The Salt Grows Heavy Is an Elegant Mermaid Nightmare

Books Reviews Cassandra Khaw
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Cassandra Khaw is one of the great craftspeople working in horror literature right now. Through work like their haunting novella Nothing But Blackened Teeth and their recent short fiction collection Breakable Things, Khaw has proven adept at luring readers in with sumptuous, deeply evocative prose that’s there to be savored, then going in for the kill with vicious, often surprisingly emotional terror. In their latest book, The Salt Grows Heavy, Khaw once again brings this brilliant gift to the fore, along with a palpable talent for creepy mythmaking, as the legend of the mermaid takes on bloody new life in this dark, gore-steeped journey.

Khaw’s mermaid is, like so many of her kind in fiction, a creature who came from the sea, went up onto land, and married a prince. But it’s there that the similarities end. The dark bargains that put her in a palace, perhaps against her will, eventually spawn a brood of children that have cast the kingdom in vicious darkness, leaving bodies stacked everywhere while the mermaid herself flees. Longing for agency, freedom, and a life of her own making, she travels with an enigmatic plague doctor as her protector, guide, and fiercely loyal partner in all things. Together, over the course of three brutal nights, they will discover a terrifying alcove of remaining civilization, face relentless enemies, and grow closer with every twitch of the blades that threaten their bond.

Dark fairy tale re-imaginings are a popular subgenre in 21st-century fiction and beyond because they allow for expansion, of course, but also for a more incisive look at the implications and metaphors inherent in each of the original tales. What’s striking about Khaw’s mermaid right away, though, is how little time the author takes for fleshing out the book’s dark world. The world is there, certainly, but this is not an epic fantasy retelling, nor is it a beat-for-beat reboot of whatever version of The Little Mermaid we might choose to discuss at any given moment. Like Nothing But Blackened Teeth before it, The Salt Grows Heavy keeps the roots of its story in the background, informing the text but never taking it over, and implying more than it actually shows about the nature of this mermaid—where she comes from, where she’s going. Instead, the slim volume’s focus is two-fold: Character and terror.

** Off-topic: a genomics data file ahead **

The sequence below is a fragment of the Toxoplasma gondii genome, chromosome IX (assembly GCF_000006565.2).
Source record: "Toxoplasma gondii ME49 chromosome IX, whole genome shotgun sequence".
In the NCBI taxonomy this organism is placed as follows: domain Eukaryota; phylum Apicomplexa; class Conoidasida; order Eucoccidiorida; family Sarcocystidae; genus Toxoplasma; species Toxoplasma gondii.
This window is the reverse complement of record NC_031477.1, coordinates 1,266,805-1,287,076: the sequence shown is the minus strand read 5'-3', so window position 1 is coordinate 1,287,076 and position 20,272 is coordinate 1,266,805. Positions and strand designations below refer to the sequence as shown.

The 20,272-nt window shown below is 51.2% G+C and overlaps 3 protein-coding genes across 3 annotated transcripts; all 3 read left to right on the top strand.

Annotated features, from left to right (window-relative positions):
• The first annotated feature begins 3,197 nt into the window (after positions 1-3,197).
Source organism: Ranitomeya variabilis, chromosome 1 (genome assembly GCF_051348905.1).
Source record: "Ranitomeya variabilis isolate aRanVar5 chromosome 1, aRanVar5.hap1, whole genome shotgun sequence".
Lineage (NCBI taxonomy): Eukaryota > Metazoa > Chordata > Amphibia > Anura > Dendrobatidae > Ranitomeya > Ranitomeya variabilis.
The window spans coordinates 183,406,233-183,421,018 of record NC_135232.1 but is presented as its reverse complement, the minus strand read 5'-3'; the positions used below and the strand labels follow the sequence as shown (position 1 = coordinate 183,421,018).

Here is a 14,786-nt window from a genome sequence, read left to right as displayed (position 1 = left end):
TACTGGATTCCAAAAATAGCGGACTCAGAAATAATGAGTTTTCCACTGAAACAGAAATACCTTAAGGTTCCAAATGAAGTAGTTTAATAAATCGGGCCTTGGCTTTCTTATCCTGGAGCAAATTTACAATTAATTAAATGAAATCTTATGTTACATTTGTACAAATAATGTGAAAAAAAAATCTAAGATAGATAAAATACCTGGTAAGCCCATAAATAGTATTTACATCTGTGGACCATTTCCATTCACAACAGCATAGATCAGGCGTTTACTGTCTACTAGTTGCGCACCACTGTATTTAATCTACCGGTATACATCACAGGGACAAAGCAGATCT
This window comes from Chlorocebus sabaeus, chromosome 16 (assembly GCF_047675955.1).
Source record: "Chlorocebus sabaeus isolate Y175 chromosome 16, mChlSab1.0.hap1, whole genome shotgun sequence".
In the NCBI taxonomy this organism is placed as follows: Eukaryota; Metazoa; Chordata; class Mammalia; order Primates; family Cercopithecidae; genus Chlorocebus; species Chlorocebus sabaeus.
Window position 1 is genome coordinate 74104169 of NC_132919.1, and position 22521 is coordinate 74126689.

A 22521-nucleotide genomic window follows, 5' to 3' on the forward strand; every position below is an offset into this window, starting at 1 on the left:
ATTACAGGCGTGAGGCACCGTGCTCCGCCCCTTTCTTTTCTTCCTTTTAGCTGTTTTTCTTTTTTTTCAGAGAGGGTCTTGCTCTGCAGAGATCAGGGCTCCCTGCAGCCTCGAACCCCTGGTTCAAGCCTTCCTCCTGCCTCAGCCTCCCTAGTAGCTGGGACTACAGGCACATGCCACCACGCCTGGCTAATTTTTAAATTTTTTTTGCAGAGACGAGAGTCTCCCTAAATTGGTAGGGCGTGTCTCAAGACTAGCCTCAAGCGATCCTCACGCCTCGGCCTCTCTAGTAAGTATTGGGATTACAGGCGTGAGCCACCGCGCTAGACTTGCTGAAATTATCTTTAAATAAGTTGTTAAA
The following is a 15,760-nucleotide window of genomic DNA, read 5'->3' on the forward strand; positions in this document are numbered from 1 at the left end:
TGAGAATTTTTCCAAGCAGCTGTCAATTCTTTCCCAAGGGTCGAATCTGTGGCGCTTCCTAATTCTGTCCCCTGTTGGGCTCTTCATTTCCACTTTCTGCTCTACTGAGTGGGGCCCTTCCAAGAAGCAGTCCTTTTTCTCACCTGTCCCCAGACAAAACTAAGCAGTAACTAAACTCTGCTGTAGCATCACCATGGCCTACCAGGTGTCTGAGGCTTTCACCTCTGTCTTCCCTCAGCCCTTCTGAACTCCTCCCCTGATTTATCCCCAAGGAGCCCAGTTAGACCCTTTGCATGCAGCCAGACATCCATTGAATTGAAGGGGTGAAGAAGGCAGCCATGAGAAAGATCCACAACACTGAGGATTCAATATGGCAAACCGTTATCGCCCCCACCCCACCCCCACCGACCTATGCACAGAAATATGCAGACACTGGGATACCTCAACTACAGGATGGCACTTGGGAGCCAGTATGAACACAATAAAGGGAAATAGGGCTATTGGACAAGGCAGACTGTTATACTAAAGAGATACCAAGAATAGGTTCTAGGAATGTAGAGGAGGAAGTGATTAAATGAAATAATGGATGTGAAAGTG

Though we enter her life in a transitional phase and learn only pieces at a time about who she is, Khaw’s mermaid is an immediately vivid, pulsing creature on the page, as she lays out her desires, her fears, and what she’s left behind while in pursuit of something else. Much of this is, of course, thanks to Khaw’s always-stellar craft: diction that reads as much like magical invocation as it does like narration and a focus on the intimacy between the narrator and her plague doctor that will make you want to crawl inside their bond and never leave. The prose is elaborate, elegant, and seductive, but it also never wanders, never loses the thread of violent transformation that Khaw’s really hoping to explore. They’re one of horror’s great practitioners of powerful brevity, and that’s on display here once again.

That violent transformation, when it does come, explodes in some of the most beautifully realized gore in recent horror fiction memory. It’s possible to over-explain the violence in your text, to grow so clinically obsessed with detail and description that the hot-blooded energy of it all starts to go cold. In their approach to horror-laden violence, Khaw never lets up on the evocative, very stylized prose, but also never gives in to telling us too much at any one time. As with the character beats, there is just the right amount of detail, and the brutality of this book will leave you simultaneously wincing and swooning.

But of course, it’s not just that Khaw is great at writing violence, or that they’re great at writing incisive character moments. It’s that they’re great at marrying the two, creating horror that’s simultaneously fantastical and deeply personal, visceral and emotional. The Salt Grows Heavy will hit you in your heart and in your gut at the same time, while never losing its grip on the gorgeous prose that makes Khaw’s work so spellbinding. It’s another riveting success from one of horror’s finest storytellers. 

The Salt Grows Heavy is available now

Matthew Jackson is a pop culture writer and nerd-for-hire who’s been writing about entertainment for more than a decade. His writing about movies, TV, comics, and more regularly appears at SYFY WIRE, Looper, Mental Floss, Decider, BookPage, and other outlets. He lives in Austin, Texas, and when he’s not writing he’s usually counting the days until Christmas.